17 pages 34 minutes read

Pat Mora

La Migra

Fiction | Poem | Adult | Published in 1995

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Summary and Study Guide


“La Migra” is a 1993 poem by the Chicana poet Pat Mora, whose work often explores experiences of Mexicans and Chicanos/Chicanas (Americans of Mexican descent) living near the border between the United States and Mexico. In this poem, Mora dramatizes the conflict between the United States Border Patrol and Mexicans who cross the border without proper documents. The first part of the poem gives voice to the Border Patrol, expressing their arrogant belief that they can catch undocumented migrants easily and may treat them with little sympathy or courtesy. In the second part, however, a female speaker who represents all Mexican border crossers offers her response. She explains that border crossers have the advantage of knowing the terrain and being nimbler than the Border Control. In the face of the Border Patrol’s threats, the migrant woman exhibits courage and determination. She is ready for the challenge. The poem vividly conveys the battle of wills between the two sides in this border conflict. It does not explore the reasons behind undocumented migration, focusing instead on the contrasting attitudes and values of border crossers and Border Patrol agents.

Poet Biography

Mora was born in 1942 in El Paso, Texas, where her grandparents had moved from Northern Mexico. She grew up in a bilingual family, so she was equally immersed in English and Spanish from an early age. Her literary work reflects her comfort in and love for both languages. Mora has worked as a teacher, college administrator, and museum director. She is also a popular speaker, promoting literacy, reading, creativity, and inclusivity. In 1996, she founded Children’s Day, Book Day (El día de los niños, El día de los libros), a yearlong initiative to bring the joy of reading into the lives of all children, which culminates in a nationwide yearly celebration on April 30. Mora is a recipient of numerous awards, two honorary doctorates, and a poetry fellowship from the National Endowment for the Arts. She is also an honorary member of the American Library Association.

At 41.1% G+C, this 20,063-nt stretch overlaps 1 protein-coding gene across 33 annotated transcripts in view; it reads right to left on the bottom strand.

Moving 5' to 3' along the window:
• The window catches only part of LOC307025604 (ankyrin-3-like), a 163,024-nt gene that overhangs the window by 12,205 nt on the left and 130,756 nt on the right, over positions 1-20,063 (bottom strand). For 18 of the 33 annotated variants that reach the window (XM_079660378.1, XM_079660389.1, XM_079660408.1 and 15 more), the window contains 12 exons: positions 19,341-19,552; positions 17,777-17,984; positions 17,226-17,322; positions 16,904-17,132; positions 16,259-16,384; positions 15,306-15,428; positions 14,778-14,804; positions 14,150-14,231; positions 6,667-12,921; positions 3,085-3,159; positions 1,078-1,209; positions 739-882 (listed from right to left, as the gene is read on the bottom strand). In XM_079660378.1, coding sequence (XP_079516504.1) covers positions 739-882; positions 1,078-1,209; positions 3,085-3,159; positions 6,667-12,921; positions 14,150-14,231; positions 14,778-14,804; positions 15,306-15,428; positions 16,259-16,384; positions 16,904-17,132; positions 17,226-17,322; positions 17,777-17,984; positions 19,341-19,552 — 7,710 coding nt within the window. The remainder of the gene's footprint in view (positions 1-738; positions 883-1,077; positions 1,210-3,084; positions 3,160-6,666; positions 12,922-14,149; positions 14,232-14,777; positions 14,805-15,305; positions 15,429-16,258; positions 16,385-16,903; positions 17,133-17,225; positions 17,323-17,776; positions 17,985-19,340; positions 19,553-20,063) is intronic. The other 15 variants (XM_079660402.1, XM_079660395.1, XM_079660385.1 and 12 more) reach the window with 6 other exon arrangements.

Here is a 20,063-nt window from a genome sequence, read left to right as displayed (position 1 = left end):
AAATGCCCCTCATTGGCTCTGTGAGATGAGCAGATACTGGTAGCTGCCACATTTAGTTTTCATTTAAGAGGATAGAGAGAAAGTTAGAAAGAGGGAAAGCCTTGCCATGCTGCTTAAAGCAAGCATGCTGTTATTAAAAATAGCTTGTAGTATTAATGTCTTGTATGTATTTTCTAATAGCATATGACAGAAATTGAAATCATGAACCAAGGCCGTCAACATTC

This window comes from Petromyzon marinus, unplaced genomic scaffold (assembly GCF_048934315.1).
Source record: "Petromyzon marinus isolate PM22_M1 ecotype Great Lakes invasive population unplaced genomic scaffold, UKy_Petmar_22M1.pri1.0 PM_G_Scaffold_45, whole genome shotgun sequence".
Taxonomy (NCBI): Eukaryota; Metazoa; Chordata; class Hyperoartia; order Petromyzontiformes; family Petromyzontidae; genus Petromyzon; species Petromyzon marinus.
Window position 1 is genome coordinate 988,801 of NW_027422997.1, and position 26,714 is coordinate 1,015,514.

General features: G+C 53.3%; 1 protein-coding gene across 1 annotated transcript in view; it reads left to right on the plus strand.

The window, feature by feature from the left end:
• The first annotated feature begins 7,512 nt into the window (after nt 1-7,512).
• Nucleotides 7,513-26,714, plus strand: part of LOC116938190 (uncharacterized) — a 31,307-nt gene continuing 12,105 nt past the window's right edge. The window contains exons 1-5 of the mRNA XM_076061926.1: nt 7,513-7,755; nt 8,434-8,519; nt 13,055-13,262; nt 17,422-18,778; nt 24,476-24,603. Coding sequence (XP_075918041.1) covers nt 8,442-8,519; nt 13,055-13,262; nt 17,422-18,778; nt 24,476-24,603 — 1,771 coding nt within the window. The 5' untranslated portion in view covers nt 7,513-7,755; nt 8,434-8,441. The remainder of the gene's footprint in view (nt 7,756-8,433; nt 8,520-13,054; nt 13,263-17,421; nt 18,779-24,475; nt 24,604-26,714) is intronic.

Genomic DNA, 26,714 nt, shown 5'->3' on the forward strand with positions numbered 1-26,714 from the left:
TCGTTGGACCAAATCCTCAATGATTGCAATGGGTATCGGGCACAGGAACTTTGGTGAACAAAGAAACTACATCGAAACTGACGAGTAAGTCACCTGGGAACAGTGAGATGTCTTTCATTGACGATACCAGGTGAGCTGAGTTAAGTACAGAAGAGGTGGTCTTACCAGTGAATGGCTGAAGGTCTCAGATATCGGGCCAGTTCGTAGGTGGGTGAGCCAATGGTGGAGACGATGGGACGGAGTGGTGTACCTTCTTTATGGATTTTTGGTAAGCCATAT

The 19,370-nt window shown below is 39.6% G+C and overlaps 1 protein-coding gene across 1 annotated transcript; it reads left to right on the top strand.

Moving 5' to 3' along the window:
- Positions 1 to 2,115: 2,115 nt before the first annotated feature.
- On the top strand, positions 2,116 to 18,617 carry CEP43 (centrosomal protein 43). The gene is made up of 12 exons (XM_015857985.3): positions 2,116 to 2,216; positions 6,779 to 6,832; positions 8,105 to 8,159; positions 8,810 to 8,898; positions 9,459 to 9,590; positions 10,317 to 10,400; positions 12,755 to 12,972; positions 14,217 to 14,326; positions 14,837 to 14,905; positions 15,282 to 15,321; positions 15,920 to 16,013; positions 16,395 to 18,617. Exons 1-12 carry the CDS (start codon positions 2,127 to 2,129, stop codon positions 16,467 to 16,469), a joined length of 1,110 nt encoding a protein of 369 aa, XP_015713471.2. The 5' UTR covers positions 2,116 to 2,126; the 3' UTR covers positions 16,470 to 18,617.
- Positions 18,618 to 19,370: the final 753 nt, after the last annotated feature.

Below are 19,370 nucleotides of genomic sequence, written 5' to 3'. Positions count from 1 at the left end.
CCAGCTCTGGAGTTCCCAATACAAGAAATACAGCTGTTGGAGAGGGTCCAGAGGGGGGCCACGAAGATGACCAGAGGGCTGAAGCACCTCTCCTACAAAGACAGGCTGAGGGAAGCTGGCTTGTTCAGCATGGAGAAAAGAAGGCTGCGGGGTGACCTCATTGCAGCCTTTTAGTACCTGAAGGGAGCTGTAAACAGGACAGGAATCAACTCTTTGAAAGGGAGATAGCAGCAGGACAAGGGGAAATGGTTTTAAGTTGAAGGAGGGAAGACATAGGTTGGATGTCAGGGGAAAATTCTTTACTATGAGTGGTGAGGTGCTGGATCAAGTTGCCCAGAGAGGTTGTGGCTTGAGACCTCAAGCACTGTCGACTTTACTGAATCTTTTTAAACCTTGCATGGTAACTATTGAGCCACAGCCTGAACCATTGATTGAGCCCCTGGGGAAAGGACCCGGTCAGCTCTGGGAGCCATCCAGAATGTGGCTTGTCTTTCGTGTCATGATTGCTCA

Mora has published dozens of books, including poetry, nonfiction, and books for children. Her early collections of poems—Chants (1984) and Borders (1986)—focus on the experiences of Americans of Mexican descent (Chicanos and Chicanas). She broadened her scope in later work, but the value of Mexican heritage and peculiarities of bicultural existence remain her central themes, which she explores in Agua Santa/Holy Water (1997), Adobe Odes (2006), Encantado: Desert Monologues (2018), and other books of poetry. In 1997, she published House of Houses, an exploration of her family history and a celebration of Chicana historical experience and aesthetic sensibility. Her other popular works of nonfiction include Nepantla: Essays from the Land of the Middle (1993) and Zing! Seven Creativity Practices for Educators and Students (2010). Mora has also written over thirty children’s books, many of them bilingual. One of the most recent is Bookjoy, Wordjoy (2018), which reflects her lifelong passion for advocating literacy and joy of reading. She believes that motivating children and their families to be readers is essential for American democracy.

Poem Text

Pat Mora. “La Migra.” 1993. HappyDagger.


“La Migra” is essentially a dialogue between two personae: a US Border Patrol agent and a Mexican woman who either intends to cross the border or has already done so. The poem consists of two parts of equal length, each representing a different point of view. In the first part, “the Border Patrol” (Line 2) invites “the Mexican maid” (Line 3) to “play La Migra” (Line 1). The Spanish phrase is slang for immigration. The Border Patrol emphasizes its authority and power, telling the other side that they “can’t get away” (Line 6) and that Border Patrol agents can “take you wherever” (Line 8) and “touch you wherever” (Line 12). The Border Patrol threatens the migrant woman with a “kick” (Line 15), “handcuffs” (Line 16), and “a gun” (Line 17). They tell her to get ready for the chase.

In the second part of the poem, the Mexican woman responds. She believes that the Border Patrol will encounter difficulties while chasing migrants across the desert. The agents will have to cope with the heat, their equipment “heavy” (Line 25) and their knowledge of “this desert” (Line 27) inferior to that of the migrants, who know where to find “rest” (Line 28) and “drink” (Line 29). The migrants help each other, “singing” (Line 31) and “laughing” (Line 32) together and speaking Spanish, which the Border Patrol agents “do not understand” (Line 36). Undaunted, she turns the tables on the Border Patrol and dares them to start the chase.